Player Innings Start % ERA HR/9 K% BB%
Perdomo 316 92.4 4.10 0.5 19.4 6.7
Diaz 236 48.6 3.61 0.4 22.0 8.9

The numbers are close again. Both guys suppressed homers while posting solid strikeout and walk numbers. Important to note that Perdomo was almost exclusively a starter in the minors, whereas only about half of Diaz’s appearances came as a starter. Also, Perdomo was pushed a bit more rapidly through the minors, so more of his performance came against slightly tougher competition. Still, similar profile.

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Jhoulys Chacin‘s struggles continue

The most often cited Chacin split is the home-road one, where he’s somehow posted a 0.67 home ERA this season and a 8.77 one on the road, and that doesn’t include last night’s clunker in New York. That Chacin split is explainable to a degree (Petco’s pitcher friendly, players perform better at home, etc.), but with that large a gap it’s mostly just a good helping of statistically noise. The more meaningful Chacin split is probably the lefty-right one (not that it’s bereft of noise), as he’s allowed .894 OPS against lefties this season, with six homers allowed, 10 walks, and 10 strikeouts in 99 plate appearances—and, again, that doesn’t include last night’s game.

If you watched Chacin’s 10-pitch battle with Michael Conforto (more on him in a second) to lead off yesterday’s game, it never felt like it was going to end well for Chacin. Conforto ultimately fouled off five straight pitches before taking a slider out to right field. Chacin will have to figure out how to not turn every lefty hitter into Bryce Harper (or Conforto) if he’s to turn things around this season.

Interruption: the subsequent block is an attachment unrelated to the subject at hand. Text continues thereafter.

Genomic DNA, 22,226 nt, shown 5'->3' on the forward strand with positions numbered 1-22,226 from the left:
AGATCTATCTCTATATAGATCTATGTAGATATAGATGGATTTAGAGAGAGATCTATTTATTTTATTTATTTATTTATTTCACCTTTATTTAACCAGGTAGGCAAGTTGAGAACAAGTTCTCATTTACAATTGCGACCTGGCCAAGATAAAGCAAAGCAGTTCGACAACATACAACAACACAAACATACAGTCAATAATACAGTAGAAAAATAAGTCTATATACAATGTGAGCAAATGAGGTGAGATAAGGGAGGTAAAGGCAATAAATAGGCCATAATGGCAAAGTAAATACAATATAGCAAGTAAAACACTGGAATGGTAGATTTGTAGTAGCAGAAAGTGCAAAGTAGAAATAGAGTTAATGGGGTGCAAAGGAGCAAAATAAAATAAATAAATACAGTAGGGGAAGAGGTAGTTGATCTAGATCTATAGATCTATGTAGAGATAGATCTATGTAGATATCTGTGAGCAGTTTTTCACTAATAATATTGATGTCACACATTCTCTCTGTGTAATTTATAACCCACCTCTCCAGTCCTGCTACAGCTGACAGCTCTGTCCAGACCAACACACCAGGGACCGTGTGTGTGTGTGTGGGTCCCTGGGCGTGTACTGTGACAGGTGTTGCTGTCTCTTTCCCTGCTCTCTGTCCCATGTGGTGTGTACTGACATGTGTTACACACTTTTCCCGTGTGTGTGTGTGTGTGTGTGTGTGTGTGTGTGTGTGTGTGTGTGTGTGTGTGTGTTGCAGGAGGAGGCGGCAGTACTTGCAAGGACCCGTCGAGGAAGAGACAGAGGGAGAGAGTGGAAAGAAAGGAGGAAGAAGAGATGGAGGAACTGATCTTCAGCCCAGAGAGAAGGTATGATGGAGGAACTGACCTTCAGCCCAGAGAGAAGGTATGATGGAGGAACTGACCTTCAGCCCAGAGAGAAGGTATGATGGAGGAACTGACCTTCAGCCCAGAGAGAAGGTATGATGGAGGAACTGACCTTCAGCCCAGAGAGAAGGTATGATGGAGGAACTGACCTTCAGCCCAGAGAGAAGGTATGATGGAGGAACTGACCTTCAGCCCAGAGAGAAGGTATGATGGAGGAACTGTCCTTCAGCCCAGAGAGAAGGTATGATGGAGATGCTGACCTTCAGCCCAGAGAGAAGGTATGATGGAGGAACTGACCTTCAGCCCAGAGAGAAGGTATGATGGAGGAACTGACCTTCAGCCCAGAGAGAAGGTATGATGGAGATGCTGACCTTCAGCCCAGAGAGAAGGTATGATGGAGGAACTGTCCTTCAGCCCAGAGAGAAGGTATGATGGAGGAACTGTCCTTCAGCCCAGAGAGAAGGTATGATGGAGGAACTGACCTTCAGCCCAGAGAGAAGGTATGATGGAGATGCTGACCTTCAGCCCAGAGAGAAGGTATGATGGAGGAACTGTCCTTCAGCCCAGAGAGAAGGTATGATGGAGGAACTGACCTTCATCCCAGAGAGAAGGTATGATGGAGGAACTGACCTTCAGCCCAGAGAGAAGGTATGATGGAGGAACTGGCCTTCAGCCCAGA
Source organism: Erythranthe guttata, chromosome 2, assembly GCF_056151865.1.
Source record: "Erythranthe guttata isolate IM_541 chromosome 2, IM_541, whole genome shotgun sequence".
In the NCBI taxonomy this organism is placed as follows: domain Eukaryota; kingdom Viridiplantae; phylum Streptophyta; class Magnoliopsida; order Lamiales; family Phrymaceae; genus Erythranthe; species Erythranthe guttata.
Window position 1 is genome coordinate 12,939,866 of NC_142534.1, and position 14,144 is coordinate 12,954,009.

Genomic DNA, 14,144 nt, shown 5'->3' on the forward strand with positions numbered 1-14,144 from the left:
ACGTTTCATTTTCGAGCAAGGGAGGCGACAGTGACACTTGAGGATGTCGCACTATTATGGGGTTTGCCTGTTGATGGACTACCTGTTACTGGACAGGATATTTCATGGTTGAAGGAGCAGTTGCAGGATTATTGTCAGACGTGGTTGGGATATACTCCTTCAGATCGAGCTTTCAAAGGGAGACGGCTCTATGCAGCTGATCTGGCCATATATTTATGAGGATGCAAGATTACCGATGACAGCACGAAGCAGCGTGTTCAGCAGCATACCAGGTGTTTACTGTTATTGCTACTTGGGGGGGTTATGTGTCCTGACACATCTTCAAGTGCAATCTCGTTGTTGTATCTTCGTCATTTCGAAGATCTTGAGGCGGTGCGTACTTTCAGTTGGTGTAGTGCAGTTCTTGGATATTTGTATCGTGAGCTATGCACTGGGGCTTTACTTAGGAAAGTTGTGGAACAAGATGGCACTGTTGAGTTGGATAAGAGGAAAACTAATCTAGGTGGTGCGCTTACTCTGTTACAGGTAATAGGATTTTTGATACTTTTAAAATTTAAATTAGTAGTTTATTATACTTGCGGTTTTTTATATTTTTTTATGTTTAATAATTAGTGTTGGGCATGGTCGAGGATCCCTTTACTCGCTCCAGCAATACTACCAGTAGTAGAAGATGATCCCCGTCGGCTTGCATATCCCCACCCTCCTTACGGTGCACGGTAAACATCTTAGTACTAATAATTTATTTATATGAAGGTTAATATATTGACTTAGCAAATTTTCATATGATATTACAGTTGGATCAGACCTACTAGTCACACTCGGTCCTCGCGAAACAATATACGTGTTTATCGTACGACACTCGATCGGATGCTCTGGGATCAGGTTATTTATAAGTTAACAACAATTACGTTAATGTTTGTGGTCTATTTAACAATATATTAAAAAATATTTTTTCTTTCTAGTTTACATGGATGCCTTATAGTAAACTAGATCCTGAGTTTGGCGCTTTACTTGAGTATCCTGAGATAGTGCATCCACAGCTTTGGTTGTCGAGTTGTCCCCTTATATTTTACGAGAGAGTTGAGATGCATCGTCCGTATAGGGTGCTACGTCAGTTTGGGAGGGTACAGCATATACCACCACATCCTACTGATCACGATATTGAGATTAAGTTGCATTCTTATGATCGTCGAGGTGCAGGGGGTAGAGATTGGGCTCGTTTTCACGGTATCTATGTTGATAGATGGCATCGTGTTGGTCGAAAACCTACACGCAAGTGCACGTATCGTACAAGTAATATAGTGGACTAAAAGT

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Sometimes things can get a little fuzzy after an evening at the pub. Here’s a friendly reminder of what you may have missed while you were drinking.

The Padres (12-20) scored fewer runs than the Los Angeles Dodgers (17-14), 10-2, Saturday evening at Petco Park.

Clayton Richard (2-4, 4.87) surrendered five runs on seven hits and six walks in five innings while striking out five. Cody Bellinger‘s RBI single in the fourth inning put the Dodgers on the scoreboard first, with Yasiel Puig batting a failed pickoff attempt by Austin Hedges allowed Franklin Gutierrez to score, and Puig singled to drive in Bellinger. A double by Enrique Hernandez in the fifth inning scored Chris Taylor and Justin Turner. In the ninth inning, a Miguel Diaz wild pitch let Joc Pederson cross the plate and Bellinger hit a grand slam home run.

Clayton Kershaw (5-2, 2.40) allowed one run on five hits and four walks with nine strikeouts in seven and a third innings. Ryan Schimpf hit a leadoff solo home run in the eighth inning. In the ninth inning, Jabari Blash scored as Cory Spangenberg reached on a throwing error.

This afternoon, Trevor Cahill (2-2, 3.60) starts the series finale opposite Brandon McCarthy (3-0, 3.10) with first pitch scheduled for 1:40pm PDT.

Update: Today’s game has been postponed due to rain. It has been rescheduled as part of a day/night doubleheader on September 2, 2017 at 12:40pm PDT, with the second game starting at 7:40pm PDT.

The Texas Rangers (13-18) come to Petco Park for two games starting tomorrow at 7:40pm PDT. Trevor Cahill (2-2, 3.60) gets the start tomorrow against Nick Martinez (0-1, 4.91).

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Sometimes things can get a little fuzzy after an evening at the pub. Here’s a friendly reminder of what you may have missed while you were drinking.

The Padres (9-15) scored fewer runs than the Arizona Diamondbacks (15-9) in the series finale at Chase Field last night, 6-2.

Jered Weaver (0-2, 4.71) pitched five and two-thirds innings, giving up five runs on six hits (including three home runs) and two walk with one strikeout. Chris Owings hit a solo home run in the third inning. In the fourth inning, Yasmany Tomas and Owings each had a solo home run. Tomas doubled home Paul Goldschmidt in the sixth inning. Miguel Diaz threw a wild pitch to Chris Herrmann in the eighth inning, allowing Jake Lamb to come home.